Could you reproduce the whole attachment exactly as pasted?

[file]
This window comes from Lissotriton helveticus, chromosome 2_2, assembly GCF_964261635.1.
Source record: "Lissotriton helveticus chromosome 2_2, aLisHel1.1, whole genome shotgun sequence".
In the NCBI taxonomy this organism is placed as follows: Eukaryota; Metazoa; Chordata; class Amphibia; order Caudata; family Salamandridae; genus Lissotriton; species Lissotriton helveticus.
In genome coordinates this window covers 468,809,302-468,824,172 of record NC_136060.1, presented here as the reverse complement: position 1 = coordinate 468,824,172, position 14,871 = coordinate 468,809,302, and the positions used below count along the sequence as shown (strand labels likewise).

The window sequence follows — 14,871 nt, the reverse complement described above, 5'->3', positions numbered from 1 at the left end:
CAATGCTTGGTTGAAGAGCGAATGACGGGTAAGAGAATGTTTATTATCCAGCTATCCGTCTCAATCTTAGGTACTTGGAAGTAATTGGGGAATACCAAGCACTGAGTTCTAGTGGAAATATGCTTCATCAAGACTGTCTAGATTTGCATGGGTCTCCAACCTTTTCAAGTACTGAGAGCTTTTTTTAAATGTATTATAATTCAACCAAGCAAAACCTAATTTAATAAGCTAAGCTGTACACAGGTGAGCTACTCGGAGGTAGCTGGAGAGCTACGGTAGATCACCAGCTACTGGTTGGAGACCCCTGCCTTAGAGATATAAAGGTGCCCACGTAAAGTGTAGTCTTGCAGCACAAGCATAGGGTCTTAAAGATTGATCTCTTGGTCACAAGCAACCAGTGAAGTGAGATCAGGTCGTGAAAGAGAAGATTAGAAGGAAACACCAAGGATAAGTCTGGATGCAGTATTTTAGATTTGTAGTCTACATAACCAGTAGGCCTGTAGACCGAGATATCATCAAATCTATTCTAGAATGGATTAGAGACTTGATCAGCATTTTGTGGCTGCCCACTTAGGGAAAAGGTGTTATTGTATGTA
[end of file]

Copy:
This window comes from Lissotriton helveticus, chromosome 2_2, assembly GCF_964261635.1.
Source record: "Lissotriton helveticus chromosome 2_2, aLisHel1.1, whole genome shotgun sequence".
In the NCBI taxonomy this organism is placed as follows: Eukaryota; Metazoa; Chordata; class Amphibia; order Caudata; family Salamandridae; genus Lissotriton; species Lissotriton helveticus.
In genome coordinates this window covers 468,809,302-468,824,172 of record NC_136060.1, presented here as the reverse complement: position 1 = coordinate 468,824,172, position 14,871 = coordinate 468,809,302, and the positions used below count along the sequence as shown (strand labels likewise).

The window sequence follows — 14,871 nt, the reverse complement described above, 5'->3', positions numbered from 1 at the left end:
CAATGCTTGGTTGAAGAGCGAATGACGGGTAAGAGAATGTTTATTATCCAGCTATCCGTCTCAATCTTAGGTACTTGGAAGTAATTGGGGAATACCAAGCACTGAGTTCTAGTGGAAATATGCTTCATCAAGACTGTCTAGATTTGCATGGGTCTCCAACCTTTTCAAGTACTGAGAGCTTTTTTTAAATGTATTATAATTCAACCAAGCAAAACCTAATTTAATAAGCTAAGCTGTACACAGGTGAGCTACTCGGAGGTAGCTGGAGAGCTACGGTAGATCACCAGCTACTGGTTGGAGACCCCTGCCTTAGAGATATAAAGGTGCCCACGTAAAGTGTAGTCTTGCAGCACAAGCATAGGGTCTTAAAGATTGATCTCTTGGTCACAAGCAACCAGTGAAGTGAGATCAGGTCGTGAAAGAGAAGATTAGAAGGAAACACCAAGGATAAGTCTGGATGCAGTATTTTAGATTTGTAGTCTACATAACCAGTAGGCCTGTAGACCGAGATATCATCAAATCTATTCTAGAATGGATTAGAGACTTGATCAGCATTTTGTGGCTGCCCACTTAGGGAAAAGGTGTTATTGTATGTA